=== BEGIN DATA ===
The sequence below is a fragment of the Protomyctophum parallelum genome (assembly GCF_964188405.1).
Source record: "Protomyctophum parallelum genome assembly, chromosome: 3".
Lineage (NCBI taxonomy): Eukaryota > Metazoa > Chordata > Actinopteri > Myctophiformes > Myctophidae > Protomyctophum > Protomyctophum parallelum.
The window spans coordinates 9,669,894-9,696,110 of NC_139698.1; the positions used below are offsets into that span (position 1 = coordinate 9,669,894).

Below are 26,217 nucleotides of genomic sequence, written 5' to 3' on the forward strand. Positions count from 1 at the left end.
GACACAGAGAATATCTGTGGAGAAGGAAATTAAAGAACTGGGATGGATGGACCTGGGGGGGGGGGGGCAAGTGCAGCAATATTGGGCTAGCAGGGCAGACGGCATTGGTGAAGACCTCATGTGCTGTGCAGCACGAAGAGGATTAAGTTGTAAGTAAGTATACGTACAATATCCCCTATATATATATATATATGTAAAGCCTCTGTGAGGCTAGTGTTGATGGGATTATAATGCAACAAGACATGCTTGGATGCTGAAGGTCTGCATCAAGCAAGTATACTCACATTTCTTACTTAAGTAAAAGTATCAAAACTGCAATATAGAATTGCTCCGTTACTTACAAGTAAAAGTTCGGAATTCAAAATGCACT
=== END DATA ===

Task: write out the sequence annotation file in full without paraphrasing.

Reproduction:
The sequence below is a fragment of the Protomyctophum parallelum genome (assembly GCF_964188405.1).
Source record: "Protomyctophum parallelum genome assembly, chromosome: 3".
Lineage (NCBI taxonomy): Eukaryota > Metazoa > Chordata > Actinopteri > Myctophiformes > Myctophidae > Protomyctophum > Protomyctophum parallelum.
The window spans coordinates 9,669,894-9,696,110 of NC_139698.1; the positions used below are offsets into that span (position 1 = coordinate 9,669,894).

Below are 26,217 nucleotides of genomic sequence, written 5' to 3' on the forward strand. Positions count from 1 at the left end.
GACACAGAGAATATCTGTGGAGAAGGAAATTAAAGAACTGGGATGGATGGACCTGGGGGGGGGGGGGCAAGTGCAGCAATATTGGGCTAGCAGGGCAGACGGCATTGGTGAAGACCTCATGTGCTGTGCAGCACGAAGAGGATTAAGTTGTAAGTAAGTATACGTACAATATCCCCTATATATATATATATATGTAAAGCCTCTGTGAGGCTAGTGTTGATGGGATTATAATGCAACAAGACATGCTTGGATGCTGAAGGTCTGCATCAAGCAAGTATACTCACATTTCTTACTTAAGTAAAAGTATCAAAACTGCAATATAGAATTGCTCCGTTACTTACAAGTAAAAGTTCGGAATTCAAAATGCACT